Battle of Balkh, 1369 or 1370

The battle of Balkh (1370) was a key success in Tamerlane's rise to power, and established him as the ruler of the western Chaghatay in Transoxiana. Twelve years earlier Tamerlane had been a minor member of the Barlas tribe, one of many tribes in the western part of the Chaghatay khanate. Since the 1330s the Khanate had been split in two, between Mawarannahr (Transoxiana) in the west and Moghulistan in the east. Between 1347 and 1358 Mawarannahr was ruled by Amir Qazaghan, but in 1358 he was assassinated on the orders of Tughluk Timur, Khan of Moghulistan. This was followed by an invasion from Moghulistan. Haji Beg, ruler of the Barlas tribe, decided to flee, but Tamerlane offered his services to the Moghuls, as a result becoming head of the tribe. During this period Tamerlane formed an alliance with Amir Husayn of Balkh, a grandson of Qazaghan, marrying his sister.

Tamerlane's period as a Moghul vassel came to an end when Tughluk Timur appointed his son Ilyas Khoya as governor of Mawarannahr. Tamerlane and Husayn both rebelled, going underground. Over the next few years Tamerlane survived as a bandit and a mercenary, and it was probably during this period that he suffered the wounds that caused his famous lameness. Eventually the two men were able to force the Moghuls out of Mawarannahr, but only for a short time. In 1365 Ilyas Khoja returned at the head of an army, defeating Tamerlane and Husayn at the battle of the Mire. Husayn's failure to support Tamerlane during this battle probably played a part in the eventual end of their alliance, but for the moment the two men remained together. Ilyas Khoja was unable to take advantage of his victory. He advanced to besiege Samarkand, but was repulsed and forced to retreat back into Moghulistan, where in 1369 his family was overthrown.

In the aftermath of this failed siege Tamerlane and Husayn were able to seize control of Samarkand. Something of a 'cold war' period seems to have followed, with the two men uniting against further Moghul threats, but fighting amongst themselves the rest of the time. Tamerlane seems to have been more successful at building up support than Husayn, successfully maintaining a balance between the nomads who formed the core of his army and the more settled city dwellers. In contract Husayn alienated many of the nomads by rebuilding the city and citadel of Balkh, at the south-western edge of the Chaghatay Khanate. This city had an ancient history and had been one of the jewels of the Islamic world before being destroyed by Genghis Khan in 1220. It was still uninhabited in 1333, and Husayn's decision to rebuild will have worried his nomad supporters, who traditionally preferred their leaders to rely on the strength of their troops and not on fortifications (similar disputes had hastened the original split in the Chaghatay Khanate).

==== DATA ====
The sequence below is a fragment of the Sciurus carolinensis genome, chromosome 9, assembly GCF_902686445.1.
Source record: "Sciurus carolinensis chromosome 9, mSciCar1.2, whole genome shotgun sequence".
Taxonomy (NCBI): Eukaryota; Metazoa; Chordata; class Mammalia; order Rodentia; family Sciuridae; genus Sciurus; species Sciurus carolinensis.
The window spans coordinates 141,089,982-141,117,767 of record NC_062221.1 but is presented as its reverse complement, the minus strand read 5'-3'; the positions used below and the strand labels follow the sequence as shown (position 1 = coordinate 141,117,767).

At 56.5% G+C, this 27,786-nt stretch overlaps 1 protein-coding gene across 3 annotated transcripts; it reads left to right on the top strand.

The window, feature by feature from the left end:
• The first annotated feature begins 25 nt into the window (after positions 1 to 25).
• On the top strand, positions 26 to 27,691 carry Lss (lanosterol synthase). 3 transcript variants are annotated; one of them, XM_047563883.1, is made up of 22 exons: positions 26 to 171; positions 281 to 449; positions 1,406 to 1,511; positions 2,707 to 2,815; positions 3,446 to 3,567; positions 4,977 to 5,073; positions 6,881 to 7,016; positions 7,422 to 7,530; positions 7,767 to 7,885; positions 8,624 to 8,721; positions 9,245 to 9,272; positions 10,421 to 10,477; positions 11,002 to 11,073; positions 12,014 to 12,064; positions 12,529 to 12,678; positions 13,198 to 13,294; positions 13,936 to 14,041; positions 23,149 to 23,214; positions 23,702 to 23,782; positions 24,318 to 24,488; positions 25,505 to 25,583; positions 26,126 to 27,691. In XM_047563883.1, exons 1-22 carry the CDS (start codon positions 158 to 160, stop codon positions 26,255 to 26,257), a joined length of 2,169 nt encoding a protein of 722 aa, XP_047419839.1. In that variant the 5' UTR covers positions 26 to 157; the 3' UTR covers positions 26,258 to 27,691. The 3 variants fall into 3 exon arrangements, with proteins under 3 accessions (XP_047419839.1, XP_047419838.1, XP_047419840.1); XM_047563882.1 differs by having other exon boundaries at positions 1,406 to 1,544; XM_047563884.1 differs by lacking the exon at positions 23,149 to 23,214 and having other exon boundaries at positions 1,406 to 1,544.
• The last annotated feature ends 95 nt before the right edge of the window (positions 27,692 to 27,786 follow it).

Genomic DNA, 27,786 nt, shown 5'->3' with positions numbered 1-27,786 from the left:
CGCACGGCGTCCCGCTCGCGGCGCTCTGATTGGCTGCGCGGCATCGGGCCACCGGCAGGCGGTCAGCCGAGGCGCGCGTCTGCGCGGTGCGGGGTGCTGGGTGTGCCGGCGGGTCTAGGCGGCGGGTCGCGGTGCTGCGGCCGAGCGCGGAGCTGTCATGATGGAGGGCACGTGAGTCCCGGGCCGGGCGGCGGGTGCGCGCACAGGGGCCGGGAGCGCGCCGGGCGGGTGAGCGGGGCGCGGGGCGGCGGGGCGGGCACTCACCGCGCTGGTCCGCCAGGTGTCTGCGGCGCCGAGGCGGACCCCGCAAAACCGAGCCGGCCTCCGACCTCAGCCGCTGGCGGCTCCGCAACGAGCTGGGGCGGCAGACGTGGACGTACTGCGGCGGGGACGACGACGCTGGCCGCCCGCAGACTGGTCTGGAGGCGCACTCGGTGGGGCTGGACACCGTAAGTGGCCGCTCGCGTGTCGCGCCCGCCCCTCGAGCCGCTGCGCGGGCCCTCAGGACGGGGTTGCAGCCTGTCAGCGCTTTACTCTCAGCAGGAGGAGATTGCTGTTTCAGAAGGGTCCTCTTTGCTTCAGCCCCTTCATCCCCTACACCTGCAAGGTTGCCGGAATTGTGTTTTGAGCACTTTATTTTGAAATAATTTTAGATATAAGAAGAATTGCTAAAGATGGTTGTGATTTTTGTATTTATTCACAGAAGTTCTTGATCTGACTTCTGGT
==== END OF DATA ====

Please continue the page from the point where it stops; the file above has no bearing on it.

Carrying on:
In 1370 (some sources say 1369) Tamerlane decided to attack Husayn at Balkh. After crossing the Amu Darya at Termez his army surrounded the reconstructed city. Husayn's army came out of the city to attack Tamerlane's men, perhaps suggesting that they were unhappy to find themselves being besieged. The same occurred on the second day of the battle, but this time Tamerlane's men managed to get into the city. Husayn shut himself up inside the citadel, leaving Tamerlane's men to sack the city.

Realising that he could no long hope to win, Husayn offered to leave Mawarannahr and go on a pilgrimage to Mecca if Tamerlane spared his life. Tamerlane agreed to these terms, but Husayn was not convinced that he could be trusted. After an unsuccessful attempt to hide from Tamerlane's men Husayn was finally captured and handed over to Tamerlane. He kept to the letter of his promise - Husayn was killed by Kay-Khusrau, a chief who had a blood feud with him.

The defeat of Husayn made Tamerlane the main power in Mawarannahr and western Chaghatay, but the laws laid down by Genghis Khan prevented him from become Khan in his own right. Instead a 'puppet' khan descended from Ogedei, Suyurghatmish, was installed. Tamerlane increased his own legitimacy by marrying Husayn's widow Saray Mulk, a princess descended from Genghis Khan. She began his most important Queen, and allowed Tamerlane to call himself Temur Gurgan, or 'son-in-law of the Great Khan'. This form of his name was used on his coins, in Friday prayers and at ceremonial officials for the rest of his life. 

Balkh was looted and the citadel and palace destroyed. Despite this Tamerlane chose Balkh as the site for a ceremony in which the tribal leaders of the western Chaghatay agreed to accept his rule. Tamerlane spent most of the next decade securing his authority over the Chaghatay as well as on campaigns in the east, before beginning his famous series of conquests during the 1380s.

How to cite this article: Rickard, J (23 August 2010), Battle of Balkh, 1369 or 1370 , http://www.historyofwar.org/articles/battles_balkh.html

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